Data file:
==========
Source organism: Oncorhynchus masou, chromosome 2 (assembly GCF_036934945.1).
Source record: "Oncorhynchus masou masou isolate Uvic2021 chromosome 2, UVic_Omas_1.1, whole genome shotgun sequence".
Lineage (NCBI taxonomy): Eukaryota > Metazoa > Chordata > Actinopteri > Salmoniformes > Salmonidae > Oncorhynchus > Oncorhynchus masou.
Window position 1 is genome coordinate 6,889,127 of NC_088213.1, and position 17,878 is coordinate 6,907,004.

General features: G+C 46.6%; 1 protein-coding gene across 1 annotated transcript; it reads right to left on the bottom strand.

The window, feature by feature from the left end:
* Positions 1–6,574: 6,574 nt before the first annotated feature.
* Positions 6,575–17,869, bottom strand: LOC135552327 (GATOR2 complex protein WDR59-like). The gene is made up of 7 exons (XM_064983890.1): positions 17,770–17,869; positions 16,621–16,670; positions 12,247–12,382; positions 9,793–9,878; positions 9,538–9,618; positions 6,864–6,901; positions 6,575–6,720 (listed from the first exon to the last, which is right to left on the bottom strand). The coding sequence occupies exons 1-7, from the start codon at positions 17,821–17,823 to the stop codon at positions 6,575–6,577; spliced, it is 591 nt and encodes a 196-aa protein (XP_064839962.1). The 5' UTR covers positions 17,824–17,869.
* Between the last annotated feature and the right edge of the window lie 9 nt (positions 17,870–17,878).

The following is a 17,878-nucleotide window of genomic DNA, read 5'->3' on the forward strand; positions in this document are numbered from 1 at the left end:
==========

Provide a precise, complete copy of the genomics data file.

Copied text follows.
Source organism: Oncorhynchus masou, chromosome 2 (assembly GCF_036934945.1).
Source record: "Oncorhynchus masou masou isolate Uvic2021 chromosome 2, UVic_Omas_1.1, whole genome shotgun sequence".
Lineage (NCBI taxonomy): Eukaryota > Metazoa > Chordata > Actinopteri > Salmoniformes > Salmonidae > Oncorhynchus > Oncorhynchus masou.
Window position 1 is genome coordinate 6,889,127 of NC_088213.1, and position 17,878 is coordinate 6,907,004.

General features: G+C 46.6%; 1 protein-coding gene across 1 annotated transcript; it reads right to left on the bottom strand.

The window, feature by feature from the left end:
* Positions 1–6,574: 6,574 nt before the first annotated feature.
* Positions 6,575–17,869, bottom strand: LOC135552327 (GATOR2 complex protein WDR59-like). The gene is made up of 7 exons (XM_064983890.1): positions 17,770–17,869; positions 16,621–16,670; positions 12,247–12,382; positions 9,793–9,878; positions 9,538–9,618; positions 6,864–6,901; positions 6,575–6,720 (listed from the first exon to the last, which is right to left on the bottom strand). The coding sequence occupies exons 1-7, from the start codon at positions 17,821–17,823 to the stop codon at positions 6,575–6,577; spliced, it is 591 nt and encodes a 196-aa protein (XP_064839962.1). The 5' UTR covers positions 17,824–17,869.
* Between the last annotated feature and the right edge of the window lie 9 nt (positions 17,870–17,878).

The following is a 17,878-nucleotide window of genomic DNA, read 5'->3' on the forward strand; positions in this document are numbered from 1 at the left end: